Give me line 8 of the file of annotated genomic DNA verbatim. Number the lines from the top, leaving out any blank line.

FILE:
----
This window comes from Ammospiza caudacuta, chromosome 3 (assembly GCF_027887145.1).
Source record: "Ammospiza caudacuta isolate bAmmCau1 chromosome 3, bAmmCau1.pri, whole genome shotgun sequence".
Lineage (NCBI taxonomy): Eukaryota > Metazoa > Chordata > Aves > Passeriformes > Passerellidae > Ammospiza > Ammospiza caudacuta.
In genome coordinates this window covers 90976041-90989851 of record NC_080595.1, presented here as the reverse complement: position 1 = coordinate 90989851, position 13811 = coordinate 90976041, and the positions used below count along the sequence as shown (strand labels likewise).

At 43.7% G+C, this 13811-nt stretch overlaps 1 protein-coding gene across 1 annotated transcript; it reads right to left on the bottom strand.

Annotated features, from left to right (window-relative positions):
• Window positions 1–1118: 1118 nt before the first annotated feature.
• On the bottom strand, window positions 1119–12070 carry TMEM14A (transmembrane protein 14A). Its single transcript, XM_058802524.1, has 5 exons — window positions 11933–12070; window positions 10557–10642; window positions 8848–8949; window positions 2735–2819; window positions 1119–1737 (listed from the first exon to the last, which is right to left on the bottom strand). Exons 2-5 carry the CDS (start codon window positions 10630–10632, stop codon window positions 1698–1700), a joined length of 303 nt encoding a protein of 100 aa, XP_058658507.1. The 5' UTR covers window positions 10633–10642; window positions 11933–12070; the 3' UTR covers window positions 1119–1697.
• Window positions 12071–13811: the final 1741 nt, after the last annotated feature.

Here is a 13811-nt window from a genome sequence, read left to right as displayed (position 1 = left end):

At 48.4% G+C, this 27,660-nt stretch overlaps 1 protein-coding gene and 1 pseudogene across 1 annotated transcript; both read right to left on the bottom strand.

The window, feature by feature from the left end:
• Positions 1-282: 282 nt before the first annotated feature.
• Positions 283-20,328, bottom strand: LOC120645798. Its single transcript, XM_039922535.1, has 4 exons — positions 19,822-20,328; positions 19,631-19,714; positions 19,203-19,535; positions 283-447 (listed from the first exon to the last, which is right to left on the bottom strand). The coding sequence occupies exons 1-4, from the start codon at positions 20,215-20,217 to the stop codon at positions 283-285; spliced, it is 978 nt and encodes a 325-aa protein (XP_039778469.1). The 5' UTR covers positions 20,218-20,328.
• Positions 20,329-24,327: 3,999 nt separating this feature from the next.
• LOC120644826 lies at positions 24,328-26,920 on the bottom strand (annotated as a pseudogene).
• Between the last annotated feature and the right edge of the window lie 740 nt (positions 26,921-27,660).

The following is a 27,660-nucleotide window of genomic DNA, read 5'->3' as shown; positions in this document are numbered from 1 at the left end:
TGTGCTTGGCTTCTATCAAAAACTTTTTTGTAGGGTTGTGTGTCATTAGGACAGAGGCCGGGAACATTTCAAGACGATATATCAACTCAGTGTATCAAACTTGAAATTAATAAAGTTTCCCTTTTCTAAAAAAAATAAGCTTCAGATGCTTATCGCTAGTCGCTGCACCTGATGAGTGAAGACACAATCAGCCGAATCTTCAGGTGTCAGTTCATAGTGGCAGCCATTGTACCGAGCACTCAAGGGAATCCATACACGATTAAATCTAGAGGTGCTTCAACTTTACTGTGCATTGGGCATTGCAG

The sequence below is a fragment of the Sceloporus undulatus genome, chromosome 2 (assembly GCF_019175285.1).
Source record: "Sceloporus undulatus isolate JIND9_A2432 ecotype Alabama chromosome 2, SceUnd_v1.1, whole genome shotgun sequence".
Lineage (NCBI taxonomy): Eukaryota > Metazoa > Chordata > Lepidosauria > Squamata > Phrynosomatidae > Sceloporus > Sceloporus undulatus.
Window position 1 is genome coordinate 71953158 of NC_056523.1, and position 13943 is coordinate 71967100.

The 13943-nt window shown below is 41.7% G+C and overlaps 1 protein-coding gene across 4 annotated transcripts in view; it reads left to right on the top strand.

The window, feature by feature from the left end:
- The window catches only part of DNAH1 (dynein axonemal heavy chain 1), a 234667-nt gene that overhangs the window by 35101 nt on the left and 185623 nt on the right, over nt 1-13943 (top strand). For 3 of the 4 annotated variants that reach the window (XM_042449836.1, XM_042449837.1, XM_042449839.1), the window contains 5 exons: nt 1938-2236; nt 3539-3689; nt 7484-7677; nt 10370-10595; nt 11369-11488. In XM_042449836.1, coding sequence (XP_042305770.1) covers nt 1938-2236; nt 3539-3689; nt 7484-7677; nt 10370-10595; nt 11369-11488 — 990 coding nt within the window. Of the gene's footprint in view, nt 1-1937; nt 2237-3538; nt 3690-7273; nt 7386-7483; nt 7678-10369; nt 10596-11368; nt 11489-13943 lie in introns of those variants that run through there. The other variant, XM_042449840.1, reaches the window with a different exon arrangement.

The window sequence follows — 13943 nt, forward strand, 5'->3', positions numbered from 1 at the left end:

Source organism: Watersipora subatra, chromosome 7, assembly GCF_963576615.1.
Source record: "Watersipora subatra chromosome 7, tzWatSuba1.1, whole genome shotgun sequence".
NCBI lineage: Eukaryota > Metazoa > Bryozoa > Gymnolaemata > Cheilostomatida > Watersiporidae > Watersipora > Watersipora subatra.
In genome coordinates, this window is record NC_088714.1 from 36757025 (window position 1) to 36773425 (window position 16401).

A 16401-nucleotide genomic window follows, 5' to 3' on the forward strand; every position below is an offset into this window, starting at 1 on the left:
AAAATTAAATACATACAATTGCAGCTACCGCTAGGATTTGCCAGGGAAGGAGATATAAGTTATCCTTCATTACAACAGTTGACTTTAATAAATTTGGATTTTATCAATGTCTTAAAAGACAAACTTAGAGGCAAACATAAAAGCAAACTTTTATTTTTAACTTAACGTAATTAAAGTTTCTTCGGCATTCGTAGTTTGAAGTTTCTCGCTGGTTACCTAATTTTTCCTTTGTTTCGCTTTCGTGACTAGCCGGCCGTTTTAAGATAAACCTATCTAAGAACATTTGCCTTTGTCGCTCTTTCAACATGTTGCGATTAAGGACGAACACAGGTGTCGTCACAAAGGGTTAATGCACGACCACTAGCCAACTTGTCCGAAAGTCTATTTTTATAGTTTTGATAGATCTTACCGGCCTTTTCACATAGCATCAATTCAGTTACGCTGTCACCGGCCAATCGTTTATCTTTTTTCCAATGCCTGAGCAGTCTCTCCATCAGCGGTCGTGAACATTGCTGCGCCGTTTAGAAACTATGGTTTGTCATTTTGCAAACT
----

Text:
• On the bottom strand, window positions 1119–12070 carry TMEM14A (transmembrane protein 14A). Its single transcript, XM_058802524.1, has 5 exons — window positions 11933–12070; window positions 10557–10642; window positions 8848–8949; window positions 2735–2819; window positions 1119–1737 (listed from the first exon to the last, which is right to left on the bottom strand). Exons 2-5 carry the CDS (start codon window positions 10630–10632, stop codon window positions 1698–1700), a joined length of 303 nt encoding a protein of 100 aa, XP_058658507.1. The 5' UTR covers window positions 10633–10642; window positions 11933–12070; the 3' UTR covers window positions 1119–1697.